‘Tis the season (for tomatoes)
Due to Florida’s warmer climate, the best time to plant tomatoes is around January – April, though north Floridians may want to wait until February in case of some later frosts.
If you want to start your tomatoes before the last frost, you can also start seeds indoors for four to six weeks before moving them outside.
Cherry tomatoes, heirloom tomatoes, beefsteak, roma, bonnie best – there are a wealth of tomato varieties out there, so how will you choose?
Here are some factors to consider:
- What part of the state do you live in?
- Do you want large, medium, or small fruits?
- How do you want to grow them – in a cage, in a bucket?
- Are you an experienced gardener?
- How resistant is the species against pests?
Determinate or Indeterminate?
Tomatoes are categorized as either determinate or indeterminate, and which type you have can affect their care:
- Develops fruit all at once
- Compact, bush-like growth
- Reaches a height of four to five feet
- Usually don’t require a trellis, but may need stakes
- Lower maintenance
- Popular varieties include: Cherry, Roma, and San Marzano
- Develops fruit gradually
- Viney growth
- Vines have no set length
- Requires a trellis
- Requires more pruning
- Popular varieties include: Beefsteak, Sungold, and Sweet Million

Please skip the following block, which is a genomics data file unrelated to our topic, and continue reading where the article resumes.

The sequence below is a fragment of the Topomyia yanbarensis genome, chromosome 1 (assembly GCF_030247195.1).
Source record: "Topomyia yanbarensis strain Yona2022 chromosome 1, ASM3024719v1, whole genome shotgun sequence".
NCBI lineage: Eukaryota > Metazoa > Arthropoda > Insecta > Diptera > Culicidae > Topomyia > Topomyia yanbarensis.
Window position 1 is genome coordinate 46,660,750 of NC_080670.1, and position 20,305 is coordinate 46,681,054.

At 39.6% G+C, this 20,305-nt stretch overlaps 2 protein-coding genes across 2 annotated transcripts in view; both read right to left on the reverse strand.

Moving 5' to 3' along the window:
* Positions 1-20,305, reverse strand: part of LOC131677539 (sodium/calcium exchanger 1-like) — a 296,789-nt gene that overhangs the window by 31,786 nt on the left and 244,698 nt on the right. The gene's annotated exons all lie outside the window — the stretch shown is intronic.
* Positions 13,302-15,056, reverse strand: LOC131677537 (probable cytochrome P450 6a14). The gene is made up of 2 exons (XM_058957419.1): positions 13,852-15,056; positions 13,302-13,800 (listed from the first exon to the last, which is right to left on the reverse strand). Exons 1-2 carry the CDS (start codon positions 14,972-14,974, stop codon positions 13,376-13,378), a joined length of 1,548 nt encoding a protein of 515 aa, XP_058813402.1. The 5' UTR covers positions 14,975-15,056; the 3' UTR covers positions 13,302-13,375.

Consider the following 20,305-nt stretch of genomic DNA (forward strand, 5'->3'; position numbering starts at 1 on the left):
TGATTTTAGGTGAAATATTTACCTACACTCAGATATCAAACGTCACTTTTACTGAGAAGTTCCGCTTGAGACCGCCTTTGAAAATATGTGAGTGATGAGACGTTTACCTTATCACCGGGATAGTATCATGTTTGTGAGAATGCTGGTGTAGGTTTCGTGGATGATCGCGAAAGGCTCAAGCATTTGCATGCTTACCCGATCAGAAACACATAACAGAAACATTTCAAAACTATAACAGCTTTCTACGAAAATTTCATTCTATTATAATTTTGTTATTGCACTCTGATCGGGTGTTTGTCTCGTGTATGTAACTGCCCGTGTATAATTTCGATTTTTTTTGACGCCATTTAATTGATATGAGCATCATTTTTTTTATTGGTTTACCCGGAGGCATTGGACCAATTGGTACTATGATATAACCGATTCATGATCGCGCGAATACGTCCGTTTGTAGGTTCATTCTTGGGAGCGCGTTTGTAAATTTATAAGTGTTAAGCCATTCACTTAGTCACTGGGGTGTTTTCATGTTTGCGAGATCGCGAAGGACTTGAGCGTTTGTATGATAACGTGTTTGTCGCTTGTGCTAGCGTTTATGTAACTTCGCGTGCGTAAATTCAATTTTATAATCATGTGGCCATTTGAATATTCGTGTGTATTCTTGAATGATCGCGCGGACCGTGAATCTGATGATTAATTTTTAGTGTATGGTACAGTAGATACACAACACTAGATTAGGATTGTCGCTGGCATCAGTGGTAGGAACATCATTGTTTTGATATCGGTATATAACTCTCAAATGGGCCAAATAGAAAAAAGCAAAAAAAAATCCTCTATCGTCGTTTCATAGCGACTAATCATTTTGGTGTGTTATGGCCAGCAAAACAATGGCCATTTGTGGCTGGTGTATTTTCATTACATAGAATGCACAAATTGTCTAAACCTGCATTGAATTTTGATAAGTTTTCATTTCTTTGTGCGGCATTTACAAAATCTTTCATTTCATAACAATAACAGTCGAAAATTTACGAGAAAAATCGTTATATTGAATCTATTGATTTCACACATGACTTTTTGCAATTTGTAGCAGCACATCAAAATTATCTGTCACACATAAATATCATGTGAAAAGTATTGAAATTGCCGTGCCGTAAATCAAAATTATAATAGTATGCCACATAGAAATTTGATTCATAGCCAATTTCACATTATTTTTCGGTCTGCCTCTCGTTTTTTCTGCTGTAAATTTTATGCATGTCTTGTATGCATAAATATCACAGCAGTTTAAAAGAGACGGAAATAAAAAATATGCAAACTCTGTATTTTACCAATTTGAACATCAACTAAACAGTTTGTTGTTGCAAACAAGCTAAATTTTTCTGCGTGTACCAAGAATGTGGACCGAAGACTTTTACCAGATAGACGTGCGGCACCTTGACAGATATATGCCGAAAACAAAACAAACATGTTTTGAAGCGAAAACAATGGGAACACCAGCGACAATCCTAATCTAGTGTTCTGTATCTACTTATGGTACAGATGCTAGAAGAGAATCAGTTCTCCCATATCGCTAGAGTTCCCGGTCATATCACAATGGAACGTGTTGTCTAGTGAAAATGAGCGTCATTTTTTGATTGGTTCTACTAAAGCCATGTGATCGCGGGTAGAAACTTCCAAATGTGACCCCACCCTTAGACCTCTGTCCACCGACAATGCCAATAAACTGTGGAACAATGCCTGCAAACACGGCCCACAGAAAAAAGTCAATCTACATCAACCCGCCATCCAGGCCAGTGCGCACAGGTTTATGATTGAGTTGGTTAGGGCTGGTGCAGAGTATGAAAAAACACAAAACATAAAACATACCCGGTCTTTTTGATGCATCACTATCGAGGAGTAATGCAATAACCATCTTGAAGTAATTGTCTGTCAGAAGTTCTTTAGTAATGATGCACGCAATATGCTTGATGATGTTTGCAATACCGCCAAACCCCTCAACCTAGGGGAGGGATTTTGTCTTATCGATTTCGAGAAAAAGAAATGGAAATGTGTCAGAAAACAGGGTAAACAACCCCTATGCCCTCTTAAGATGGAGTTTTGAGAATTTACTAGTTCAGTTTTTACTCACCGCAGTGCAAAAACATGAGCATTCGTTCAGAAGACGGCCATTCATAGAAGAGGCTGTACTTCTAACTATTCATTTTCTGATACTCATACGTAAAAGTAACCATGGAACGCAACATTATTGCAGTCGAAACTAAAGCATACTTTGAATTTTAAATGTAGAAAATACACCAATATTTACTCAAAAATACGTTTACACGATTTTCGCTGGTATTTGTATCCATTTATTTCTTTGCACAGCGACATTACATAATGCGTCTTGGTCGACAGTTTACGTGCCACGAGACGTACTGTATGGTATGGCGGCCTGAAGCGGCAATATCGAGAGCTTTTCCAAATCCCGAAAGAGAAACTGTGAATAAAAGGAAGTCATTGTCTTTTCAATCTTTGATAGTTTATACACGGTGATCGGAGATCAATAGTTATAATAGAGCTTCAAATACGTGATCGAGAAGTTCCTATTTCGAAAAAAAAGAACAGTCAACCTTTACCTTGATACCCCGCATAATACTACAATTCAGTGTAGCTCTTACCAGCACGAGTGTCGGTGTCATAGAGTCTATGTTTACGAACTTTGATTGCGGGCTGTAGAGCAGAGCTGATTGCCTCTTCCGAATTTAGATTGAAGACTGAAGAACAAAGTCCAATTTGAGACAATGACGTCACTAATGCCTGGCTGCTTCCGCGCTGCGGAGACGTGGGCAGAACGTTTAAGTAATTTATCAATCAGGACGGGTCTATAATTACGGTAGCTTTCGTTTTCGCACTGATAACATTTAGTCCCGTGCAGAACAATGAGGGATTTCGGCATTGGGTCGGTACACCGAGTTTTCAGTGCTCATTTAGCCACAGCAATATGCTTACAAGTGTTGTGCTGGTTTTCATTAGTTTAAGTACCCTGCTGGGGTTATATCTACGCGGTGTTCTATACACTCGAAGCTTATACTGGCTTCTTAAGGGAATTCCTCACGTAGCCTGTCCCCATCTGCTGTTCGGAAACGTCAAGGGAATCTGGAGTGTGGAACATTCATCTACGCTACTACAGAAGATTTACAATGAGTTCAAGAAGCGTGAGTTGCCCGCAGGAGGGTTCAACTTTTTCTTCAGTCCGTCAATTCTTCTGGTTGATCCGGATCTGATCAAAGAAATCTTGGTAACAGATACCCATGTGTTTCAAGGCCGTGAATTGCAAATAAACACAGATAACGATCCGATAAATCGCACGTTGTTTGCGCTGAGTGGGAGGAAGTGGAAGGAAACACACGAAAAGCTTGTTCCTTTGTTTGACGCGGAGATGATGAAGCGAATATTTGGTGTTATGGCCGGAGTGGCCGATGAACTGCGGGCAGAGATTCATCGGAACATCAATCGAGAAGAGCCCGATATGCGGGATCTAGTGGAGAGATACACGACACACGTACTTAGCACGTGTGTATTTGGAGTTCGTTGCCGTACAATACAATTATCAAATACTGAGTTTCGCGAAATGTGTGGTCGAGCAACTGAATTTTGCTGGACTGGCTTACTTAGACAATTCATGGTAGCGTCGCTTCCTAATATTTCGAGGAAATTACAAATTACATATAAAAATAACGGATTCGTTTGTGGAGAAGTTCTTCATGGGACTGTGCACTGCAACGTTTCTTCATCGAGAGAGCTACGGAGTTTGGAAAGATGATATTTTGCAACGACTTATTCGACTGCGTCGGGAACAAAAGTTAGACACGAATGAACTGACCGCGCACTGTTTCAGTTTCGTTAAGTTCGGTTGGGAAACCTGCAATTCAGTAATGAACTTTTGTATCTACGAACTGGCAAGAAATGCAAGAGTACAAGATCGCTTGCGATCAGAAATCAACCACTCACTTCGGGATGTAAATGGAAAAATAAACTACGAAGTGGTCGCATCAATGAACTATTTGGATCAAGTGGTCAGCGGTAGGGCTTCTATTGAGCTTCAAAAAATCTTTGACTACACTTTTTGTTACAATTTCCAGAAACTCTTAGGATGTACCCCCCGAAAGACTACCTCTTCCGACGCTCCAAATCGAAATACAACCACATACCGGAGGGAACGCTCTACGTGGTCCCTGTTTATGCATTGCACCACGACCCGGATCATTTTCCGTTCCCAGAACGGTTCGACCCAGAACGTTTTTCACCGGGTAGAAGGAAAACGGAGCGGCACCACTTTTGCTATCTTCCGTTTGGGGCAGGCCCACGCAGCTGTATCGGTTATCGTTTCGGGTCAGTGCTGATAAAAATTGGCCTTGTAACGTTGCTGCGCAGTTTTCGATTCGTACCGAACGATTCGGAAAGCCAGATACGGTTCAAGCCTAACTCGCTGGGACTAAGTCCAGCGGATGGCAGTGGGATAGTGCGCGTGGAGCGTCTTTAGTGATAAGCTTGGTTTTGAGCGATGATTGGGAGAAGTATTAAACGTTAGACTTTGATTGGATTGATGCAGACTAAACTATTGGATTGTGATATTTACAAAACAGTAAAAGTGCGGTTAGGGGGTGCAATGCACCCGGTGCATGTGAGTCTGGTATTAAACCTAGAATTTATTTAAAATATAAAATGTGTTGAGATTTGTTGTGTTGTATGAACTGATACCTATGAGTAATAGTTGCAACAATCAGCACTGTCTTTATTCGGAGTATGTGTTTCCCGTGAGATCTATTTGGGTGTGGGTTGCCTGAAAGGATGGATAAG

A Bucket of Tomatoes
One of the most accessible ways to grow tomatoes is by using a simple 5-gallon bucket! To get started:
- Drill six, evenly spaced half-inch drainage holes at the bottom of the bucket
- Place the bucket in an area that receives 6-8 hours of full sun a day
- Fill 3/4 with an equal mix of potting soil, and peat moss, perlite, or sand to help with drainage
- Plant a seedling
- Water until water runs freely through the bottom
- Apply fertilizer every 10-14 days
- Water when the soil feels dry 1 inch below the surface, water more frequently during hot dry spells
Too Many Tomatoes
If you end up with too big of a harvest, remember that you can:
- Can tomatoes
- Dry tomatoes
- Cook and freeze tomato sauce
- Share with friends and family
Info from UF IFAS, The Spruce, Farmer’s Almanac, Gardening Tips, and Florida Yards.